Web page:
Hydrocarbon reservoirs are increasingly recognized as spatially heterogeneous entities, in terms of pore-fluid content, pore-fluid saturation, porosity, permeability, lithology, and structural control. Knowledge of these reservoir parameters and their spatial variation is critical in the evaluation of the total volume of hydrocarbon reserves in place, in understanding and predicting physical processes in the reservoir such as fluid flow and heat transfer, and in projecting and monitoring reservoir fluid production and recovery as a function of time.
Conventional approaches to estimating reservoir properties are mainly obtained through borehole measurements such as: rock cores, rock cuttings, geophysical well logs, and reservoir engineering pressure tests. These data are valuable in that they represent in situ measurements, but unfortunately only sample a very small fraction of the total reservoir volume (e.g., Nur, 1989).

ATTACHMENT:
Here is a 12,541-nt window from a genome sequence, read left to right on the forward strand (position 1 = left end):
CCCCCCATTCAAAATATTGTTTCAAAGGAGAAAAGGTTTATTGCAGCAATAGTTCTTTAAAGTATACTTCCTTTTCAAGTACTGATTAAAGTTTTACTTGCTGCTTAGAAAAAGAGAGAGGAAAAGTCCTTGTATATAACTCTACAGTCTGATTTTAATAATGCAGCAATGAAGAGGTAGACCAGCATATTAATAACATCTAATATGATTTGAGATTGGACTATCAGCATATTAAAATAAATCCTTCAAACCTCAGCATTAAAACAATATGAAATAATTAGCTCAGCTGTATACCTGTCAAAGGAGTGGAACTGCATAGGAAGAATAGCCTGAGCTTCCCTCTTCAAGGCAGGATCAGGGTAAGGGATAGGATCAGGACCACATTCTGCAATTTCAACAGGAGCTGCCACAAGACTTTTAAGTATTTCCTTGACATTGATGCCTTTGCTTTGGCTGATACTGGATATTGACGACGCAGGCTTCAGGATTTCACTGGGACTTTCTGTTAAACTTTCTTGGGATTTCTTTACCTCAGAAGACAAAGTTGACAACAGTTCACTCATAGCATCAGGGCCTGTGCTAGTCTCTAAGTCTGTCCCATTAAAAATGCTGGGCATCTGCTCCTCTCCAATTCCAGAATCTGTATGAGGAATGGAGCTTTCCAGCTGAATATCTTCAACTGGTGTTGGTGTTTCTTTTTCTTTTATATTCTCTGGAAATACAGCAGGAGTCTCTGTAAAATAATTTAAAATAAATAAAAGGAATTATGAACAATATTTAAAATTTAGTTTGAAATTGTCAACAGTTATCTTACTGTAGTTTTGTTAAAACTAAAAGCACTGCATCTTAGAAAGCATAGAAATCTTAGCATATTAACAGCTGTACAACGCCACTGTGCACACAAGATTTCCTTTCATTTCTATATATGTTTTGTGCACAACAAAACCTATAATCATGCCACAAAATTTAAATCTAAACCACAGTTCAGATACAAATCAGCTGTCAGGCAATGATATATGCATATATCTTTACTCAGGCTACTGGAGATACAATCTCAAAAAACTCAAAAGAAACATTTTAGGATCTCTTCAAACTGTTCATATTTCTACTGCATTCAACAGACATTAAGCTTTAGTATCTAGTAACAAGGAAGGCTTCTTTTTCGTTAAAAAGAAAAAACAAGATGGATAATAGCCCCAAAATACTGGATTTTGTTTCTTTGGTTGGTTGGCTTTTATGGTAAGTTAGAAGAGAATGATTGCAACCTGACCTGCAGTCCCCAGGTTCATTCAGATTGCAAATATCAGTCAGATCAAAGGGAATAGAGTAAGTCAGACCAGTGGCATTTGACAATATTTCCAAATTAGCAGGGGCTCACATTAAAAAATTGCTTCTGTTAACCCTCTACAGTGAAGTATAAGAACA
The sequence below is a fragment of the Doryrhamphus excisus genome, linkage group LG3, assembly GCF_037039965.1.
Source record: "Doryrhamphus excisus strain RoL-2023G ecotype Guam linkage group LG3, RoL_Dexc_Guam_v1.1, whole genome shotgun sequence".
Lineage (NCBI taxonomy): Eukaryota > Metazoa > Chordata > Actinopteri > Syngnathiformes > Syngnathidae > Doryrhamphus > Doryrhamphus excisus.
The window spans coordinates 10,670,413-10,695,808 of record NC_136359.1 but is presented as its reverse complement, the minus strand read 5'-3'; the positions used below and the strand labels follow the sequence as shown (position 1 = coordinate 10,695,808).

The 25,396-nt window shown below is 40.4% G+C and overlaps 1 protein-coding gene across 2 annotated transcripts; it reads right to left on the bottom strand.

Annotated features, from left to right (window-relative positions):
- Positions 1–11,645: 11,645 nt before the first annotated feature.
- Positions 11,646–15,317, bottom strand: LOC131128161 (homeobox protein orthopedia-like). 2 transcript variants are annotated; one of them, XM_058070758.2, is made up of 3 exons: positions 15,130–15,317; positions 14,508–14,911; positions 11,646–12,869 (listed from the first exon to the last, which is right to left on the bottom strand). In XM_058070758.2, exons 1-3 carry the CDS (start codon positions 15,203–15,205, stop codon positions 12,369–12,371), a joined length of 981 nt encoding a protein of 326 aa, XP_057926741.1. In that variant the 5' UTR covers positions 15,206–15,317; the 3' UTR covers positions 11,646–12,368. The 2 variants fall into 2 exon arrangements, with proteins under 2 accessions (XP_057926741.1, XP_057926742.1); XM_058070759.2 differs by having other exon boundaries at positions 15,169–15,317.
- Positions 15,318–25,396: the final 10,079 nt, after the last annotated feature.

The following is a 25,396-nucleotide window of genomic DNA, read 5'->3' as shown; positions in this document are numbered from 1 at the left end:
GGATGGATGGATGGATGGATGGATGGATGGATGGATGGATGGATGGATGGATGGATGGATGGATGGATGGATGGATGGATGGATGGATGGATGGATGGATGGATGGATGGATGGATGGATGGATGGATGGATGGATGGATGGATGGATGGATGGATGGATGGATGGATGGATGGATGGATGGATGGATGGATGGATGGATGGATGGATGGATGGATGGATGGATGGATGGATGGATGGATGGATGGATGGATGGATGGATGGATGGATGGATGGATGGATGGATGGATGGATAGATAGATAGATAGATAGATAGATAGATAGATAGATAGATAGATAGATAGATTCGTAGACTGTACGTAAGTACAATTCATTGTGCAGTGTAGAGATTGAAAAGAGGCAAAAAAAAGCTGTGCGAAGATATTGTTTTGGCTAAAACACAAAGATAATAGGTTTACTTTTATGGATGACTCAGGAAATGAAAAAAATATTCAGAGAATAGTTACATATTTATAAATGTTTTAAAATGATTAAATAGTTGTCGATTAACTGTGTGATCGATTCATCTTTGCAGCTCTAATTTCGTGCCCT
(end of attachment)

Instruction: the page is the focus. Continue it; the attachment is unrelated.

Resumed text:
Surface seismic data, on the other hand, potentially sample the entire reservoir volume, although at a lower resolution and in a remote, as opposed to in situ, manner. Traditionally, surface seismic data are used as an imaging tool to make seismic-derived geologic maps of the reservoir target zone. These images are subsequently interpreted by reservoir geologists in terms of structure, stratigraphy, and major fault patterns, in order to provide some structural control to the reservoir model. However, relatively little work has been done to directly relate seismic reflection data to the reservoir mechanical property contrasts which generate the seismic reflections.